I hope you won’t mind when I unzip
your body and crawl inside. I promise
to be quiet and gentle around your vena
cava, settling into your cavity like one
of the cats, so you’ll barely know I’m there.
I’m not trying to crowd you or codepend:
I just can’t bear the insomnia any longer, staring
at my eyelids minute after minute, all I can see
are circles, rotating halos when I try to sleep,
I just feel so dizzy and yearn for your respirations.
And, don’t worry: I have washed the remnant glue
globbing my hair from the sleep study’s electrodes,
and I will not overperfume, plus my stay can be
temporary, just a night if you don’t mind, and go
ahead and snore. Your heartbeat’s white noise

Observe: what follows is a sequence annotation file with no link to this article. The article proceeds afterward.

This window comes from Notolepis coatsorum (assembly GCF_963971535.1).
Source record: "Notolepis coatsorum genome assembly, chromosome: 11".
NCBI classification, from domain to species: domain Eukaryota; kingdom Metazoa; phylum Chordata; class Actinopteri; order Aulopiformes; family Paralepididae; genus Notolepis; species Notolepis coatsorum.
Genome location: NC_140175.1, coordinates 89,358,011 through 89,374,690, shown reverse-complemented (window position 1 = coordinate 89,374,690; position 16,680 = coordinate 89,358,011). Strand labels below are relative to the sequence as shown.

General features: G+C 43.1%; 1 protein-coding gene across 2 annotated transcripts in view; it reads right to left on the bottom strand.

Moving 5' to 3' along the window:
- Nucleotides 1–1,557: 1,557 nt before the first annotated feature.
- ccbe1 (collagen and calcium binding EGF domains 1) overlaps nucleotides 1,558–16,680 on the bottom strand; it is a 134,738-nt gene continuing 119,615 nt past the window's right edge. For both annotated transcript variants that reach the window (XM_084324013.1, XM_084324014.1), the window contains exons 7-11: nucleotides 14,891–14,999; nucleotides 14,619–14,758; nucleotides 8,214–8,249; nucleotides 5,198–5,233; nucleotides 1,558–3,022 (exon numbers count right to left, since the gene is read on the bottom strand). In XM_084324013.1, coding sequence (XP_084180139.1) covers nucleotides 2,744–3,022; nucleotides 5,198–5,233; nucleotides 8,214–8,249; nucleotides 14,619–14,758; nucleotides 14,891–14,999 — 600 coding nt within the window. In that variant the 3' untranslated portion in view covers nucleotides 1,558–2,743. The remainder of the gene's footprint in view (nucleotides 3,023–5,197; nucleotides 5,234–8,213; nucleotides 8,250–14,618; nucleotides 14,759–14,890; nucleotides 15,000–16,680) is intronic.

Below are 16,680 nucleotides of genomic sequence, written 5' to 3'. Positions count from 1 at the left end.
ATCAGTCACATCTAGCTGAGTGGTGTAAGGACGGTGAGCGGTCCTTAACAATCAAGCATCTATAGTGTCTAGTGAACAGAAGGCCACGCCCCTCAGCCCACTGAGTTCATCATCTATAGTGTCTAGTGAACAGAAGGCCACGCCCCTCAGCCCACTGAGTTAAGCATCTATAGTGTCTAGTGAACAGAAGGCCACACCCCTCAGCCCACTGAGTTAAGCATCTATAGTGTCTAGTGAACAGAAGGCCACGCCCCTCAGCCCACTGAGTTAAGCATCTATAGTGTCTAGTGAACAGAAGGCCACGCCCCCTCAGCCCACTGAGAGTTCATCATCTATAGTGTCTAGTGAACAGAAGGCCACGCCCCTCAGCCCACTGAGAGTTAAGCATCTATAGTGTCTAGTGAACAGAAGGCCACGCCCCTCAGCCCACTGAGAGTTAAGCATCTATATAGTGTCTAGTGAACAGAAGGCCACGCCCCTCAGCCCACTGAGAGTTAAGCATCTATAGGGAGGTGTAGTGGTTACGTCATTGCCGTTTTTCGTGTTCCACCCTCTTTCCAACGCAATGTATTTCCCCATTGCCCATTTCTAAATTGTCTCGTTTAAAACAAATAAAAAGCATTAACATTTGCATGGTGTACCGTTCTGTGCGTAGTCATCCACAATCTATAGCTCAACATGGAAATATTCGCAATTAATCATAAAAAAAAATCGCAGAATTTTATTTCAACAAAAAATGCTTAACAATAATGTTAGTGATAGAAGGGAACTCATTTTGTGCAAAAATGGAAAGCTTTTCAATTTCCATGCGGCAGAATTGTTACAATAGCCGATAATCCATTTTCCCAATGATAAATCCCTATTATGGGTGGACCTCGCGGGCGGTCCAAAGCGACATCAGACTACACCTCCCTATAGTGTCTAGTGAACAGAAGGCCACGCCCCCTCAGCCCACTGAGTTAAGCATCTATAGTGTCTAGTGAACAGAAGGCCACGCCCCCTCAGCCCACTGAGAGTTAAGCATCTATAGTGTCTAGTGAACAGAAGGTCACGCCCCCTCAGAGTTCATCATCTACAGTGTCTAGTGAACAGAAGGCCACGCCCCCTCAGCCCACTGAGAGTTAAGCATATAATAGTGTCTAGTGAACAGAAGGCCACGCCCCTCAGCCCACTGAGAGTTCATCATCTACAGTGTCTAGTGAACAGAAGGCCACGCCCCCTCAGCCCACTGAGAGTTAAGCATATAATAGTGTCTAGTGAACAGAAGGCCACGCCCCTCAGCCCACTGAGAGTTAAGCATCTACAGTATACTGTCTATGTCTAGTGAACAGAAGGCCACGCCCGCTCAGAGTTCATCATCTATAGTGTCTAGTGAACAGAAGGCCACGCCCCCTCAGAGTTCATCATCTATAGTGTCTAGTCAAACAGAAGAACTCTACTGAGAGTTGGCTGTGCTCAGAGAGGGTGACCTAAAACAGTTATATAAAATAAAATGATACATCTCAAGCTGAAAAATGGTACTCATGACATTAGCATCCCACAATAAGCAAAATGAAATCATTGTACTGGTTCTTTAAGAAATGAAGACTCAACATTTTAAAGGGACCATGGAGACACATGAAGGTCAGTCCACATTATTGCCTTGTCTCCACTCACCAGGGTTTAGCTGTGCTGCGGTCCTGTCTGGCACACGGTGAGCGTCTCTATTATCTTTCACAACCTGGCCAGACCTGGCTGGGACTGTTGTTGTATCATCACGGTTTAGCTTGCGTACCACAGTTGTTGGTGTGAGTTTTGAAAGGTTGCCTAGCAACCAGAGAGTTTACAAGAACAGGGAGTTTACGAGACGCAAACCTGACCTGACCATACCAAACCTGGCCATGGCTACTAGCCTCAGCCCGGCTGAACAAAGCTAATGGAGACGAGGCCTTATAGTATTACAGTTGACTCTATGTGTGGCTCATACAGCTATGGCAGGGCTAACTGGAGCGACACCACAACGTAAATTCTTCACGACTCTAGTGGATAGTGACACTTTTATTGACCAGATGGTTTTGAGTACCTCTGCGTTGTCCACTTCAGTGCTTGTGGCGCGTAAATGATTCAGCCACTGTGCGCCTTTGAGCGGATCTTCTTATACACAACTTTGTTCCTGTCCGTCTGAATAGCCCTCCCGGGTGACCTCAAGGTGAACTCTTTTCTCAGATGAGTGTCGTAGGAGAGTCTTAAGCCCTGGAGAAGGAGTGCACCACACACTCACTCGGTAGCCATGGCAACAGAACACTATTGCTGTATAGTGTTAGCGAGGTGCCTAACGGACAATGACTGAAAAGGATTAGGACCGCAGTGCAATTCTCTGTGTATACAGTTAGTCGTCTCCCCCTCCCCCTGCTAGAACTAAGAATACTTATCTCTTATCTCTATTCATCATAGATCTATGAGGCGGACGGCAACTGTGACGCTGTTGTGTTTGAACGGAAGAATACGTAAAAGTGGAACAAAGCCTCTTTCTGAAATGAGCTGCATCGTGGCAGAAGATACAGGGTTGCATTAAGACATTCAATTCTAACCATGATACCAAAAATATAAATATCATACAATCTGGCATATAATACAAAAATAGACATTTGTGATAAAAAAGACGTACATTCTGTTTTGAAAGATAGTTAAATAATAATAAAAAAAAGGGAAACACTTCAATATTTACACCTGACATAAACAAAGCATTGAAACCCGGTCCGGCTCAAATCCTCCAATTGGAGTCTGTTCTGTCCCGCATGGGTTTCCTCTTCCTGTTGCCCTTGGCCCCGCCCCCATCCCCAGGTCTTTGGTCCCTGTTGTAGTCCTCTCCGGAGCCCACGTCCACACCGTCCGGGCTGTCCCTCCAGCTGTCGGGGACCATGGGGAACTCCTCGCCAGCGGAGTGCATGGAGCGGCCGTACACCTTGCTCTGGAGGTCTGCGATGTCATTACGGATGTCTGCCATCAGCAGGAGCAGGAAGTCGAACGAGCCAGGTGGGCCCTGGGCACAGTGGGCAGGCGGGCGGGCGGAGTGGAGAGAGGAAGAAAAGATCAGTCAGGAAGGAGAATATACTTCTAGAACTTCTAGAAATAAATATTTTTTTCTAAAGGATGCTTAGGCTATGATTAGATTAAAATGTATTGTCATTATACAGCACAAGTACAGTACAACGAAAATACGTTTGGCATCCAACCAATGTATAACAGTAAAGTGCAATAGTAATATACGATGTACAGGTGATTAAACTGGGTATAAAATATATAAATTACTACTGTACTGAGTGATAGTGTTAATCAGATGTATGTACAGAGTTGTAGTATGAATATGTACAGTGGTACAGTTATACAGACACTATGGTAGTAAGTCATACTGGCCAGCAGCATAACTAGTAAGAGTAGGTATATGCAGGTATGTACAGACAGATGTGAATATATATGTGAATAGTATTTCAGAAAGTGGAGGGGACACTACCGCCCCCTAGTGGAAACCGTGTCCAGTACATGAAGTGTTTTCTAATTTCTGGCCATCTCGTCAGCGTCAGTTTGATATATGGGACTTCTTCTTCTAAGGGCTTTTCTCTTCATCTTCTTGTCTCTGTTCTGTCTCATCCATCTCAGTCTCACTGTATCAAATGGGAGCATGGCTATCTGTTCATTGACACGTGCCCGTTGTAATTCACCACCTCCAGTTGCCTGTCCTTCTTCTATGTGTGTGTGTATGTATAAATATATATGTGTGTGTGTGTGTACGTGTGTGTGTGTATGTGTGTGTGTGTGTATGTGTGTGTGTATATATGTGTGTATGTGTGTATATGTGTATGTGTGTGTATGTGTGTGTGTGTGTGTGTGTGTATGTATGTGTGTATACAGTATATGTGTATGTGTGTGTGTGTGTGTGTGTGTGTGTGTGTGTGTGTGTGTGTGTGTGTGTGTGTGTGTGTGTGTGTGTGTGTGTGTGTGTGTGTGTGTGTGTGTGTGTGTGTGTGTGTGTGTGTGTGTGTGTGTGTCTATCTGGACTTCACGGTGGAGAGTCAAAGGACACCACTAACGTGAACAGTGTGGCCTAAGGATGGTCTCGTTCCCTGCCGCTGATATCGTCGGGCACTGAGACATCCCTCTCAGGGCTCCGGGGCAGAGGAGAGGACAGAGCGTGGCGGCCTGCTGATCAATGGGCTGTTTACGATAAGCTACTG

will drift me until dawn’s sunlight shards the comforter,
and I unlid, uncurl, unzip, unyawn—spinning, cartoon
bluebirds singing me into the kitchen to start coffee.
Amy Lerman was born and raised on Miami Beach, moved to the Midwest for many years, and now lives with her husband and very spoiled cats in the Arizona desert, where she is residential English Faculty at Mesa Community College. She received her Master’s and Ph.D. in American Literature from the University of Kansas, and her poems have appeared in Rattle, Smartish Pace, Common Ground Review, Prime Number Magazine, Solstice, and other publications.